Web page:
Employers will also have difficulty disciplining or terminating employees who conduct themselves in an unsavoury way online while identifying themselves with the company. Employers are not considered “custodians” of employees’ private lives. Generally speaking, a dismissal will not be upheld unless the employer can establish the online conduct of an employee seriously damages the company’s reputation or the ability of the employee to perform his job.

It is worth noting, however, that employers may more easily justify the dismissal of an employee for embarrassing or criminal behaviour online if the employee, by virtue of his position or responsibilities, must maintain an appropriate image in order to perform assigned duties and be of continuing benefit to the company, as in Pliniussen v. University of Western Ontario, where the dismissal of a finance professor was upheld because it was found that the faculty’s reputation would have been damaged had it continued to employ him.

What’s an employer to do?

On-duty Web 2.0 use. Blocker software remains the most effective and cost-efficient method of reducing unauthorized Internet use at work. It typically prevents employees from accessing certain categories of sites such as gambling, pornographic and social networking. Blocker software is widely used by employers and there appears to be no case law that would prevent an employer from prohibiting certain uses of their own equipment by employees on company time.

Off-duty Web 2.0 use. A good first step for employers is to engage in a dialogue with employees about the dangers Web 2.0 presents to employers and employees. Many employees are unaware writing about work on these types of websites could impact their careers, or mistakenly believe writing anonymously or omitting the names will prevent discipline or legal action. Others may think posting confidential or damaging information on blogs or social networking sites is fundamentally different from leaking information to a newspaper, television program or competitor.

Employers should also consider putting Internet policies, including a Web 2.0 policy, in place. This will help ensure all employees are formally notified that using Web 2.0 sites matters and provide an employer with additional protection should the employer choose to pursue progressive discipline or termination. A Web 2.0 policy, like all policies, should be unambiguous, in writing and disseminated throughout the workforce. All new employees should have the policy included in their employment contract and adherence made a condition of employment.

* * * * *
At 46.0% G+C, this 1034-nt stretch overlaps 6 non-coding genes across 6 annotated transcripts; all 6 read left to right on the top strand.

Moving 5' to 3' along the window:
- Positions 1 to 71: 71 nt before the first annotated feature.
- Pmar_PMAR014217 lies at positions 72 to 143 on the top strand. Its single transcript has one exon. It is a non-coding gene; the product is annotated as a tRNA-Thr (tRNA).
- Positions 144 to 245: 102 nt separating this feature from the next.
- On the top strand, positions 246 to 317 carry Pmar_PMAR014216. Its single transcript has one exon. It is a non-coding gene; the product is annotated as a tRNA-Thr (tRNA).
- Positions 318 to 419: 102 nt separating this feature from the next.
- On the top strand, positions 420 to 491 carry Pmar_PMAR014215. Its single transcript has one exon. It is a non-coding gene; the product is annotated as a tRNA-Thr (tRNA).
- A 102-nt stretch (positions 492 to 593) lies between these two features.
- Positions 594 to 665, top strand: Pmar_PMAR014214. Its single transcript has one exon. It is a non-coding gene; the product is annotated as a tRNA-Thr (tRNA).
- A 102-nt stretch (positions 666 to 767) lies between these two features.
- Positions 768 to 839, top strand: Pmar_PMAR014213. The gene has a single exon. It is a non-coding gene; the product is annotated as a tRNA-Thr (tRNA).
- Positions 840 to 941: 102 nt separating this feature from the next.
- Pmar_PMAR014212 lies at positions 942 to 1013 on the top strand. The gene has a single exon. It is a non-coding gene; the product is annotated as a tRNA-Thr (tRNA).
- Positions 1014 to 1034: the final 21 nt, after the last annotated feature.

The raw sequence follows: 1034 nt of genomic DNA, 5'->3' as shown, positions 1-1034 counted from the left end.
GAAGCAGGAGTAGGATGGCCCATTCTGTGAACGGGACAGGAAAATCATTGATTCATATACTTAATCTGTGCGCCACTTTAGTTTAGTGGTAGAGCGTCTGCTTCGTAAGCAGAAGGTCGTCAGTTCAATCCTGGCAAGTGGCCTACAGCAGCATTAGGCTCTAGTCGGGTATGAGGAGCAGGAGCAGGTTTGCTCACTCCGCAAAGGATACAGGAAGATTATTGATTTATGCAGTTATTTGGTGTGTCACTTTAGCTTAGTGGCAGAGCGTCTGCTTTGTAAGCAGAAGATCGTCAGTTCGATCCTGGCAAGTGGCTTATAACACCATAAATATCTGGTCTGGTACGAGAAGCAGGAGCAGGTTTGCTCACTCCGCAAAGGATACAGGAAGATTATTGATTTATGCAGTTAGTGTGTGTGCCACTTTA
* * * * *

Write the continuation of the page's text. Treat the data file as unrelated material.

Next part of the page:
The future of Web 2.0

Employers who seek creative solutions to the issues of Web 2.0 today will be better equipped to face the challenges of tomorrow. For the tech-savvy younger generation who have grown up with computers, Web 2.0 is an essential element of social life and posts or discussions on its websites are often perceived as conversations or commentary made within the private sphere. As this generation enters the workforce — and become arbitrators and judges — employers may have an increasingly difficult time disciplining, terminating, or suing employees for what they view as Web 2.0 indiscretions.

For more information see:

Chatham-Kent (Municipality) v. National Automobile, Aerospace, Transportation and General Workers Union of Canada (CAW-Canada) Local 127 (Clarke Grievance) (2007), D.R. Williamson-Arb. (Ont. Lab. Arb. Bd.).

Pliniussen v. University of Western Ontario, 1983 CarswellOnt 754 (Ont. Co. Ct.).

Mary Gleason is a partner with the labour and employment group at Ogilvy Renault’s Ottawa office. She can be reached at (613) 780-8635 or [email protected]. Anthony Moffatt is a lawyer with the labour and employment group at Ogilvy Renault’s Ottawa office. He can be reached at (613) 780-1546 or [email protected].